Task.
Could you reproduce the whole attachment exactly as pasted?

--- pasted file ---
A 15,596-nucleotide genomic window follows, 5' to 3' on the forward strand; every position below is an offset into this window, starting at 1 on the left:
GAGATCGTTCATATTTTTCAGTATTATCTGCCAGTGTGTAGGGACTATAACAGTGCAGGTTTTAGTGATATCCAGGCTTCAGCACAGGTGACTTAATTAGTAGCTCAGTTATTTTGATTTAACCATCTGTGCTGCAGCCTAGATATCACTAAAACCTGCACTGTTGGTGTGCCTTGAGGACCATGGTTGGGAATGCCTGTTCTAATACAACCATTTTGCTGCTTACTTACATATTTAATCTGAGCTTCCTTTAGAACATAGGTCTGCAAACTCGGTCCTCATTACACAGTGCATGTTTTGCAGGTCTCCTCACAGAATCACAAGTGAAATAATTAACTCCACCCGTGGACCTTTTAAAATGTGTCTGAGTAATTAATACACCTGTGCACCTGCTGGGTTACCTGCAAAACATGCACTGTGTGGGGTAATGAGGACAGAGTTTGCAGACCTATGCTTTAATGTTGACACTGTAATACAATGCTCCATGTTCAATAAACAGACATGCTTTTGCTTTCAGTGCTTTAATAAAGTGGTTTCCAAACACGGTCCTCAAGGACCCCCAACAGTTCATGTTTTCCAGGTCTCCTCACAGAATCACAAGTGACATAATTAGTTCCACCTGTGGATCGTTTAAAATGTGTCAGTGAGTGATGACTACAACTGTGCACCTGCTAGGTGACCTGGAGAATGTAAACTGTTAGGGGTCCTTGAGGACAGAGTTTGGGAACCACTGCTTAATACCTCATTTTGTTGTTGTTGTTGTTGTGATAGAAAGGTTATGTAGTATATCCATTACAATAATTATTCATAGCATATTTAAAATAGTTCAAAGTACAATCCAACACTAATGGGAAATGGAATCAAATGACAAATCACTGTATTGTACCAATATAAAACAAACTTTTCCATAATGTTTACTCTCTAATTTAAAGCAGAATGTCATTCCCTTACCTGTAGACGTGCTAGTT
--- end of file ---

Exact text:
A 15,596-nucleotide genomic window follows, 5' to 3' on the forward strand; every position below is an offset into this window, starting at 1 on the left:
GAGATCGTTCATATTTTTCAGTATTATCTGCCAGTGTGTAGGGACTATAACAGTGCAGGTTTTAGTGATATCCAGGCTTCAGCACAGGTGACTTAATTAGTAGCTCAGTTATTTTGATTTAACCATCTGTGCTGCAGCCTAGATATCACTAAAACCTGCACTGTTGGTGTGCCTTGAGGACCATGGTTGGGAATGCCTGTTCTAATACAACCATTTTGCTGCTTACTTACATATTTAATCTGAGCTTCCTTTAGAACATAGGTCTGCAAACTCGGTCCTCATTACACAGTGCATGTTTTGCAGGTCTCCTCACAGAATCACAAGTGAAATAATTAACTCCACCCGTGGACCTTTTAAAATGTGTCTGAGTAATTAATACACCTGTGCACCTGCTGGGTTACCTGCAAAACATGCACTGTGTGGGGTAATGAGGACAGAGTTTGCAGACCTATGCTTTAATGTTGACACTGTAATACAATGCTCCATGTTCAATAAACAGACATGCTTTTGCTTTCAGTGCTTTAATAAAGTGGTTTCCAAACACGGTCCTCAAGGACCCCCAACAGTTCATGTTTTCCAGGTCTCCTCACAGAATCACAAGTGACATAATTAGTTCCACCTGTGGATCGTTTAAAATGTGTCAGTGAGTGATGACTACAACTGTGCACCTGCTAGGTGACCTGGAGAATGTAAACTGTTAGGGGTCCTTGAGGACAGAGTTTGGGAACCACTGCTTAATACCTCATTTTGTTGTTGTTGTTGTTGTGATAGAAAGGTTATGTAGTATATCCATTACAATAATTATTCATAGCATATTTAAAATAGTTCAAAGTACAATCCAACACTAATGGGAAATGGAATCAAATGACAAATCACTGTATTGTACCAATATAAAACAAACTTTTCCATAATGTTTACTCTCTAATTTAAAGCAGAATGTCATTCCCTTACCTGTAGACGTGCTAGTT